From coupons to hitchhikers to engine fires to … the trustworthiness of chocolate? 🙂 We’ve had a wide variety of stories this last month. As usual I’ve shared a few of the comments that have been posted below. This is a great chance to go back, re-read the stories and maybe add your own.
Have you been listening to the podcast? I hope so. Each week one of our stories is provided in audio form. Listening’s another great way to get that lift that HeroicStories aims to provide. You can find out more about the podcast, and all the different ways you can get it, right here: The HeroicStories Podcast.
One of the common comments I get from folks who’ve been with HeroicStories from the “early days” is “how about some new ones!?”. Well, that’s kind of up to you! HeroicStories has always relied on reader submissions for the stories we publish. Yes, we have a back-catalog of over 800 stories that we continue to republish twice each week, but when we love to publish original new works when we can (we even did so this week). Check out the Story Submission Guidelines for more information.
On to the last month’s worth of stories…
Coupon Chain Reaction
Coupon sales move down the checkout aisle getting everyone a good deal!
Tacie says: What a lovely story. I love when people help each other in a grocery line. It gives everyone a lift.
Kellie adds: Agreed. The lady behind Joe could have gotten impatient and frustrated with the delay all this talking was doing, but instead she graciously assisted and it probably ended up taking less time than if she would have let Joe “fight it out”.
Don’t Tell Your Father
On a freezing day compassion overcomes fear.
Jim Carten says: I hear you!!! I too shy away from picking up hitch hikers unless the wx is bad. The ones I like to pick up, in my truck, are a couple with a dog and lots of baggage……..Been there…
Annette N adds: I too am cautious about hitch hikers. But, years ago, at an airport to pick up a dog, our car stopped working. A driver of an 18 wheeler, picked up my husband, our dog and me and drove us over 100 miles. So, I am grateful that there are people who see someone in trouble and offer help. And I wish we lived in a world where everyone could do that.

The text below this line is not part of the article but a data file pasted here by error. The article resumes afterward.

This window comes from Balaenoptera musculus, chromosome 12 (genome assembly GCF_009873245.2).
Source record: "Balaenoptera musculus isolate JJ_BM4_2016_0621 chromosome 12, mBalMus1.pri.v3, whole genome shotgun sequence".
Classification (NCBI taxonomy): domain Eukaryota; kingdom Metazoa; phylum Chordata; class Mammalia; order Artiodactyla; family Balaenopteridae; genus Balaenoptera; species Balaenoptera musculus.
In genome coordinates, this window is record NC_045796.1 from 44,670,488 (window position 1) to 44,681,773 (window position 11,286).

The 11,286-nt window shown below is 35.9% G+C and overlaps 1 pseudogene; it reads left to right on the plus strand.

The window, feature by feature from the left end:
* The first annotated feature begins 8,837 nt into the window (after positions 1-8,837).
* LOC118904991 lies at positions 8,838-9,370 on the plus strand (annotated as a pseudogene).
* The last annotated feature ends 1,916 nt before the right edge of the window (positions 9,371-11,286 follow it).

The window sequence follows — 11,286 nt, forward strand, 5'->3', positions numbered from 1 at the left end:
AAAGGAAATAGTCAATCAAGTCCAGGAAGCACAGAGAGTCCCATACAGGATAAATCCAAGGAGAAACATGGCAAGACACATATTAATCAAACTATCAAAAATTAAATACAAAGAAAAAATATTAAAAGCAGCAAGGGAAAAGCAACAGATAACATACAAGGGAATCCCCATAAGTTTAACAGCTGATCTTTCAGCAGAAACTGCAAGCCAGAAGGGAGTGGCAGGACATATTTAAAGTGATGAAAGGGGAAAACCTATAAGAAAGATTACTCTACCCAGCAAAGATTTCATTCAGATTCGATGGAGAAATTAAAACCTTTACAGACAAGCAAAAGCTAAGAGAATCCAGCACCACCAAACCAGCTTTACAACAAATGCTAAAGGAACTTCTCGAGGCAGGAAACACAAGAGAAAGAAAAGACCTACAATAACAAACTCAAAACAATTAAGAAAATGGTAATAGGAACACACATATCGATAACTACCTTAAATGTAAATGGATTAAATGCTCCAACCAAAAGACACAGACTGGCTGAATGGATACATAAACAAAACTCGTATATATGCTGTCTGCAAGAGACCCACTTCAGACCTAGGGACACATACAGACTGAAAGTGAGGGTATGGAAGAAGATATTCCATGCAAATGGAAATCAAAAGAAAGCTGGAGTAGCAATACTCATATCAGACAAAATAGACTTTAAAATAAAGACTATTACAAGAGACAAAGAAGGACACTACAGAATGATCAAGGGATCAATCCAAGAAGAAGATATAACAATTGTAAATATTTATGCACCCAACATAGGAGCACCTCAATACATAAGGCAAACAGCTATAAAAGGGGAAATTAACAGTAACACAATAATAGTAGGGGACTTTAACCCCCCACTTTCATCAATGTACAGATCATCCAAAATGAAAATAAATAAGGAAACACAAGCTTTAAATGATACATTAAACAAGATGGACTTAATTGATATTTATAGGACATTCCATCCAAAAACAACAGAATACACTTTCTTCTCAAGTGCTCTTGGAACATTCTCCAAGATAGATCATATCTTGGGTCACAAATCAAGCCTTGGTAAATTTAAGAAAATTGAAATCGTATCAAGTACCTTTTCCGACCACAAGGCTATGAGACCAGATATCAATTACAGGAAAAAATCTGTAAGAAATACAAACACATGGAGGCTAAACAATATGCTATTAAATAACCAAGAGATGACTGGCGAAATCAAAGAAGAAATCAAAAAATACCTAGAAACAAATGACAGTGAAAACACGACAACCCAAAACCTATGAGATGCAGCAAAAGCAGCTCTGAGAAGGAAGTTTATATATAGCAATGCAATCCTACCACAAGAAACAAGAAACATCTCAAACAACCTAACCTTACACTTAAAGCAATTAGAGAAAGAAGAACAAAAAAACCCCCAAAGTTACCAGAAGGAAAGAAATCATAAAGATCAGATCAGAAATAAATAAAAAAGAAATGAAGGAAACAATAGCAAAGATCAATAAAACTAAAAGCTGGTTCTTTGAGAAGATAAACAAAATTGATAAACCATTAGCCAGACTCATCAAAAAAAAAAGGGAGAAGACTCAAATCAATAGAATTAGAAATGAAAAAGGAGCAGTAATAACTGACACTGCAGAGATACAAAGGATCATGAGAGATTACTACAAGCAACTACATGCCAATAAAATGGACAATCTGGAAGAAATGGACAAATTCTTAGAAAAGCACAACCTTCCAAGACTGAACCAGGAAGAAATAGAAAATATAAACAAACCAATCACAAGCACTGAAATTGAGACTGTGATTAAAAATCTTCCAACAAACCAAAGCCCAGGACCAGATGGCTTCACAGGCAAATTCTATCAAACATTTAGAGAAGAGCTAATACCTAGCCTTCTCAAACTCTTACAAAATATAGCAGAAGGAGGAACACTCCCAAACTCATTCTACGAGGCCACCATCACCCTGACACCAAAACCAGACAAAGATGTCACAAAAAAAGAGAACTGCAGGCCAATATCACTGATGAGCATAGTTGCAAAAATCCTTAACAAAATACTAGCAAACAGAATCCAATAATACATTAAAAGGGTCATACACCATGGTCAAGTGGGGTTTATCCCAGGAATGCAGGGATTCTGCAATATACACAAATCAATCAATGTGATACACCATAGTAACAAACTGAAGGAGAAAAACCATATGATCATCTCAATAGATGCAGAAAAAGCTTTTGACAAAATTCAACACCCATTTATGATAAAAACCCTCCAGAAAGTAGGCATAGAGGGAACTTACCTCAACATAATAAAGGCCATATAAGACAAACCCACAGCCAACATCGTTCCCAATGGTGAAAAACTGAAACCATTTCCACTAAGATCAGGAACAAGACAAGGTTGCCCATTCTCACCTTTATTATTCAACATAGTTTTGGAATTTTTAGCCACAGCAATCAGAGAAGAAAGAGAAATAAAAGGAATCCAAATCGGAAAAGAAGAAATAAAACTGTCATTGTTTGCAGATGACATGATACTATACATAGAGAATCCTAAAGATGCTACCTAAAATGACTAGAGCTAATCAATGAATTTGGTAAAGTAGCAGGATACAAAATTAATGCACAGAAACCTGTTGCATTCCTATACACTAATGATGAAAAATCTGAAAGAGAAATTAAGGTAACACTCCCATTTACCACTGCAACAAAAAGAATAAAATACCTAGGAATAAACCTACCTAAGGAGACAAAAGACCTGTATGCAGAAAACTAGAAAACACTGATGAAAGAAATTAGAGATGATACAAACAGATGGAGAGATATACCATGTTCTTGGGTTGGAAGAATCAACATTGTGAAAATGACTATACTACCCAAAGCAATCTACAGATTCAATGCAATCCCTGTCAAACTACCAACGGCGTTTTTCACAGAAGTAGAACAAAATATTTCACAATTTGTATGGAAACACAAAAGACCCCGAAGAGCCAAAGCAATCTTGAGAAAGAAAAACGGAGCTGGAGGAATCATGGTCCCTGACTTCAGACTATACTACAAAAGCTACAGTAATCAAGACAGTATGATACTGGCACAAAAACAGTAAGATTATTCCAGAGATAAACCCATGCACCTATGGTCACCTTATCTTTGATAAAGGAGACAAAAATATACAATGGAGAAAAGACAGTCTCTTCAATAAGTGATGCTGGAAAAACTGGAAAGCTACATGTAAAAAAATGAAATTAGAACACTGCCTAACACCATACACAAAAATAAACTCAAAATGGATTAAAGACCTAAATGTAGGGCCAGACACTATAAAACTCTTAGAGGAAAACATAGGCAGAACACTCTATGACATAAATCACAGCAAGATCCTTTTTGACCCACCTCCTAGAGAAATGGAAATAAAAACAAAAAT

On the Move
… and then the engine catches fire! While gas is still pumping!
Kaye says: Having lived in Texas for many years, I’d say that these good old boys had dealt with this situation more than once. 🙂
The Cadbury Man
Lost in a strange neighborhood a small girl is rescued by the chocolate man.
Linda Ray says: I had a somewhat similar experience when I was about Anne’s age. I was walking home from elementary school (in Campbell River, B.C.) in a storm with torrential rain. When I came to a wide ditch that usually had a trickle of water or less in it, it was full of fast-moving water. I was afraid to cross, not knowing exactly how deep it was, but knowing it was over my rubber boots. As I stood there crying and not knowing what to do, a man stopped his car and carried me across the ditch. Then he drove me home. I’ve never forgotten his kindness.
People jump out of a crowd and rescue a stolen purse.
Donna Hollis says: I too saw a person come to the aid of a friend whose wallet was lifted in Chicago. It was my first time there and I have always thought of it as a great human city since then.
A voice on the phone, from an unknown woman, helps a student make it through nursing school.
Cheryl says: I love this story. That woman was a career counselor, not just an employment worker. I’m sure she impacted many lives and it is so good to hear about one. Thanks for sharing.
VK adds: This is a lovely story that brought home to me why I read this email every time it arrives. It was nice that the author had someone who was willing to support and listen at a time when she needed it the most. But it is also nice that the author recognised – and continues to remember- this assistance, something that the person on the other end of the phone might have forgotten. It takes good people to do the things that shape us, but also takes good people to acknowledge the ways in which small actions make a huge difference in our lives. Thank you Heroic Stories for continuing to provide that lesson, in small ways, one email at a time.
Colyn says: What a fabulous story! As a parent, it is my hope that for my kids and everyone’s, that in tough times there are compassionate people to help guide them. For a variety of reasons, not all kids will reach out to their family, so I applaud the other “Mom” that provided the encouragement needed. To the author, thank you for sharing and sticking with it!
Remember: keep sharing HeroicStories with your friends and family – it’s the only way we grow; “word of mouse” as someone used to say. 🙂
Until next time,
Leo A. Notenboom
Co-Conspirator to Make the World a Better Place